I didn't have high hopes for DeCastro before tape review; particularly after watching him and right tackle Kelvin Beachum miscommunicate their quarterback into back-to-back sacks on the final possession of regulation.
I had assumed the second viewing would show DeCastro effectively getting to the second level a couple times, pulling and sealing the weak-side edge a couple of other times, and basically holding up in his pass-blocking responsibilities in a boring NFL debut.
Boring is good, of course, for a lineman, but I saw more than boring from DeCastro, who actually uprooted Cowboys defensive tackle Marcus Spears a couple of times, which surprised me.
DeCastro gets low and plays with leverage, but he hadn't struck me as a move-em-out uprooter of large defensive linemen. I figured that would come as he honed his professional techniques. But his power was evident Sunday. DeCastro even stood Spears up at the goal line and sealed a little alley through which Jonathan Dwyer ran for his 1-yard touchdown.
Before that last series – when a lack of communication, or chemistry, with another rookie was apparent – DeCastro did allow Spears's first sack of the season. But that was more on quarterback Ben Roethlisberger, who looked directly at an open Heath Miller in the flat on the first-down play before leaving the pocket and making himself an easy target for Spears.
+ + + + + +I can only imagine what they're saying on the talk shows about the playcalling after the interception Roethlisberger threw behind Mike Wallace was returned by Brandon Carr to the 1 for the Cowboys.
Carr told reporters after the game that he knew what Steelers offensive coordinator Todd Haley, his former coach, was going to call. And Roethlisberger went off on the playcalling in the locker room.
But the thing about that last play, it was the second play of a no-huddle set, and we all know that Roethlisberger calls his own plays in the no-huddle.
I did pay attention to the final three series to look into Roethlisberger's criticisms, and I couldn't find much. I actually thought the playcalling was unpredictable and well-designed at the same time.
Roethlisberger had the offense in great rhythm as the third quarter turned into the fourth and he drove the Steelers for a touchdown. Isaac Redman was a part of the seven-play mix, and so were two WR screen/pick plays and a rollout.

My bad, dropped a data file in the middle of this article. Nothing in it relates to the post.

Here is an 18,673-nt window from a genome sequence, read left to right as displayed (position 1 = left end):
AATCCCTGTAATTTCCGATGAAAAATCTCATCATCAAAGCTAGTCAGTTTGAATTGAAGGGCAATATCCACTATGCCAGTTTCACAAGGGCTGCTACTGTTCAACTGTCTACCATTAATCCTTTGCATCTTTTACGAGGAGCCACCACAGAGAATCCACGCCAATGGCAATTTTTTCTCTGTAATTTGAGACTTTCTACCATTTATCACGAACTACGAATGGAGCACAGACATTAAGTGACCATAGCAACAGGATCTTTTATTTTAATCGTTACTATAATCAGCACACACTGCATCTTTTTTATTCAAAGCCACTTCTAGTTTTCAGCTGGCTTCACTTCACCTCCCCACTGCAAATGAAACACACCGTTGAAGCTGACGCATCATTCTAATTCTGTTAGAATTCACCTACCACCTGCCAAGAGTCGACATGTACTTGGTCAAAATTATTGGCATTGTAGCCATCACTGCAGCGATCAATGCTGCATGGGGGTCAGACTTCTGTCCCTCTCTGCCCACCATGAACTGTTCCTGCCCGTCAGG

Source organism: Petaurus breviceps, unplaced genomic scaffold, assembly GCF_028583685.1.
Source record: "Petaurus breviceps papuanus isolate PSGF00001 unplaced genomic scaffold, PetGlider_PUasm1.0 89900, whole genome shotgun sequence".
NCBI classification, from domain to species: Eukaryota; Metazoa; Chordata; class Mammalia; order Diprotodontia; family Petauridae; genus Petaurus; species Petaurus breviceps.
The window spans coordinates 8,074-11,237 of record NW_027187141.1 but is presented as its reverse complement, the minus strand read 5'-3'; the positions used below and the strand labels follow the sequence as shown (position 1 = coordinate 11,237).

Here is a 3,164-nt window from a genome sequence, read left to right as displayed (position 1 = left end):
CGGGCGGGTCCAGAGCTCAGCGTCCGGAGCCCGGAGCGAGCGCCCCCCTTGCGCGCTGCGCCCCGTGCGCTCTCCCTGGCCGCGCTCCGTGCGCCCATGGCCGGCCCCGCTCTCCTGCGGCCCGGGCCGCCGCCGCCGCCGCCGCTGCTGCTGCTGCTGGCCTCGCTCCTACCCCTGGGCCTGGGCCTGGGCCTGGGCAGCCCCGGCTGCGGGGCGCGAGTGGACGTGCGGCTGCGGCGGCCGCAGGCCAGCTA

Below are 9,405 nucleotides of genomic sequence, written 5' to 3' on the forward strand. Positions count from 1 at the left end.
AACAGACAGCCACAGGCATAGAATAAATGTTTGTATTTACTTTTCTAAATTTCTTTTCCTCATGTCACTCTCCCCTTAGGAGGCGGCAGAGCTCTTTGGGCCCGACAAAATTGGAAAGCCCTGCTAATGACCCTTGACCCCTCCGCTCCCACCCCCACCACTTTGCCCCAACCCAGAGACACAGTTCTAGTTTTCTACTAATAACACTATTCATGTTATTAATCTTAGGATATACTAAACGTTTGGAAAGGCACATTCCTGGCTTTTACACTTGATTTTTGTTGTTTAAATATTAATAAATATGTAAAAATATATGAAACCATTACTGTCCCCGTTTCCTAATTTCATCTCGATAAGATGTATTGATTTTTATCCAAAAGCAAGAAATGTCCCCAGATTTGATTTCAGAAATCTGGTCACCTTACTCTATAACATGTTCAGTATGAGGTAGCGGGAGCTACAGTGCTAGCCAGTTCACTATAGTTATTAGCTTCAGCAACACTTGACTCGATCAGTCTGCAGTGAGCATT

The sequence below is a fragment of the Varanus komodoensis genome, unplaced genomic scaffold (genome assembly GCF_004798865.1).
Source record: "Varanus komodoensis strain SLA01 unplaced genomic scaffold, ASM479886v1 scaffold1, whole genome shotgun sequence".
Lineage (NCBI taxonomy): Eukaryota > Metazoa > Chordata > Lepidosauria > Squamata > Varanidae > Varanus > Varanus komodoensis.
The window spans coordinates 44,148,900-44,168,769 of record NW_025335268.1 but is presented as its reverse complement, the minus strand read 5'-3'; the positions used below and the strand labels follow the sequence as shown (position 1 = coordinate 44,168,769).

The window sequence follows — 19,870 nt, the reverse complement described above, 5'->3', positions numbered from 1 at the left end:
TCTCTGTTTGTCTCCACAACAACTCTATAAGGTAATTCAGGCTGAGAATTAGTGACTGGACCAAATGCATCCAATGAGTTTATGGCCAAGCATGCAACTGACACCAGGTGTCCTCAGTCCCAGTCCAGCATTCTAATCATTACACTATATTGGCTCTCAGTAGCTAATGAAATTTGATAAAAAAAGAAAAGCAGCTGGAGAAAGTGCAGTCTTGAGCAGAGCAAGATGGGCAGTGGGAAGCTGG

The Cowboys tied the game after Antonio Brown's fumbled punt return, and on the Steelers' next drive, someone – Haley or Roethlisberger – made a great call on a 21-yard pass to the fullback.
A WR screen and a draw later, the Steelers had third-and-4 at the Dallas 37 with 3:45 left.
In the shotgun, Roethlisberger watched his line, his back and his tight end pick up the Cowboys' blitz, but then he froze. Maybe he thought he could run for the first down; maybe no one in the three-man route was open and he didn't want to throw it away.
Whatever his thought process, Roethlisberger's indecisiveness late in games while on the periphery of field-goal range is becoming a recurring problem. Again, Roethlisberger was sacked, costing the Steelers at least a 3-point lead.
On the final series of regulation, after a completion, Roethlisberger was hit in the head by DeMarcus Ware, and Roethlisberger was hurt. Fifteen yards was added to the completion, but the hit may have affected him because he didn't make another play the rest of the way.
Roethlisberger was sacked twice after taking the blow from Ware and then threw a 5-yard pass on third-and-26.
In overtime, Roethlisberger threw a 6-yard pass to Heath Miller and then the game-ending pick.
Was Roethlisberger still woozy in the locker room when he criticized the playcalling?
No one will ever know, but the playcalling down the stretch seemed fine to me as I watched with more detachment a second time.
+ + + + + +Maybe I'm missing something, but it appears I'm one of the few who believes Troy Polamalu is still flashing his quickness and remains a tackling force on the field.
And the defense overall didn't look finished to me, either. The Steelers did allow the third Dallas touchdown after Brown's fumbled punt return, but it stopped the Cowboys twice late in the fourth quarter when a field goal would've won the game.
The Steelers' defense is aging, no doubt, and needs a playmaker. And it's that side of the ball's turn in the next draft. No one would criticize a first-round safety, pass-rusher, or cornerback – except maybe Roethlisberger.
If Wallace leaves, as expected, the Steelers will be down at wide receiver to the mistake-prone Brown, the injury-prone Emmanuel Sanders, and the fading Jerricho Cotchery.
The Steelers are also paper-thin at tight end, and my guess is they are so unimpressed with their running game that they're going to recycle Rashard Mendenhall back through as the starter next week.
That's not much with which to score points next season. And not having more than one explosive receiver and a Pro Bowl tight end would be a waste for a top-line quarterback with an offensive line that's on the verge of blossoming.